Nutrient intake in relation to central and overall obesity status among elderly people living in the mediterranean islands: the medis study.
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BACKGROUND AND AIM:
The aim of the present work was to evaluate the relationship between energy-generating nutrients and the presence of central and overall obesity after correcting for socio-demographic, lifestyle and clinical characteristics, among healthy elders.
METHODS AND RESULTS:
During 2005-2007, 553 elderly men and 637 elderly women (mean age 74±7years) from eight Mediterranean islands in Greece and Cyprus, were enrolled. The retrieved information included demographic, bio-clinical and dietary characteristics. MedDietScore assessed adherence to the Mediterranean dietary pattern. The prevalence of obesity was 27% in males and 39% in females (p<0.001), while 73% of males and 87% of females had central obesity. The prevalence of diabetes, hypercholesterolemia and hypertension was higher in the obese than in the non-obese participants (p<0.01). After adjusting for various confounders, a 1% increase in carbohydrate consumption was associated with a 12% (95% CI 0.78-0.99) lower likelihood of having central obesity, while a 1% increase in carbohydrate and protein consumption was associated with a 14% (95% CI 0.78-0.95) and 16% (95% CI 0.72-0.97) lower likelihood of being obese, respectively. Vegetable protein was found to be associated with a 15% (95% CI 0.77-0.93) lower likelihood of being obese while, only low glycemic index carbohydrates seem to be associated with a 6% (95% CI 0.90-0.98) lower likelihood of having central obesity.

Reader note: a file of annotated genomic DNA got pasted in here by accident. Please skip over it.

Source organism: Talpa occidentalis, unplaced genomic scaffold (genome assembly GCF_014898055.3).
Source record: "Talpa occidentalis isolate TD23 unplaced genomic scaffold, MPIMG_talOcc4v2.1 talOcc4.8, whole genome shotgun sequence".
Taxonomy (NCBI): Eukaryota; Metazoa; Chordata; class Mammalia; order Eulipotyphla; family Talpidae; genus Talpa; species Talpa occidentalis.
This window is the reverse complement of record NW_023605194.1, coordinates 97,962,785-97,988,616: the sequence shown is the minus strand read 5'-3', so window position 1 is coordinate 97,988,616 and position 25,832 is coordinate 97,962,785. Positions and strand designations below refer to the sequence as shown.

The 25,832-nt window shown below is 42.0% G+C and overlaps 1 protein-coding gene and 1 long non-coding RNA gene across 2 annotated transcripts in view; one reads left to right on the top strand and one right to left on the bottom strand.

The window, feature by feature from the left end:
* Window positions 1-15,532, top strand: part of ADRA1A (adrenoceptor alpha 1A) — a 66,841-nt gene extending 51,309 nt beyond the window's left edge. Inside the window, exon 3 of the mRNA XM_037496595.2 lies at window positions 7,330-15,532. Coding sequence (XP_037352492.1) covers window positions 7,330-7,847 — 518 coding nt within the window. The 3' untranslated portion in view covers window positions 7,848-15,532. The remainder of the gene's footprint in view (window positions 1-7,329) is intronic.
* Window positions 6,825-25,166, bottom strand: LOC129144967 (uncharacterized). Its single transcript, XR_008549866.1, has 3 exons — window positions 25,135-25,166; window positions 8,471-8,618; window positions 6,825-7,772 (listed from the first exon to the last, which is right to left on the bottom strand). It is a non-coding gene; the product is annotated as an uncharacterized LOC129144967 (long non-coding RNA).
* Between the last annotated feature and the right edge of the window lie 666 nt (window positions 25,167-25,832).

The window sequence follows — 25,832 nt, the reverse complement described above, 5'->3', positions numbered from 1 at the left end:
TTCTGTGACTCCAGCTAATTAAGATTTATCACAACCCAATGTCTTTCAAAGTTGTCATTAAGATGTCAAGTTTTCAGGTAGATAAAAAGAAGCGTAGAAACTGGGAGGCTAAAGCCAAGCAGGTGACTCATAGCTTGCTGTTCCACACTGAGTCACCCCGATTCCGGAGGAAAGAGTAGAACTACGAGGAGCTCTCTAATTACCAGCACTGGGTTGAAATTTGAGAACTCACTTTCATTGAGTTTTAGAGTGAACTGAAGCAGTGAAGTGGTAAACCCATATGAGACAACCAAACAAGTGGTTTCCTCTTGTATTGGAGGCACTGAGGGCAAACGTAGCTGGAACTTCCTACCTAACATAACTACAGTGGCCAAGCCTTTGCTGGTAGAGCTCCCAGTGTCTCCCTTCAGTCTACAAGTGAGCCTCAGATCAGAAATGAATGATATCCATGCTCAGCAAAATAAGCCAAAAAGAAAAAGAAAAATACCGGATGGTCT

The presented findings suggest that a diet high in carbohydrates and vegetable protein is associated with a lower likelihood of being obese and may help elderly people to preserve normal weight.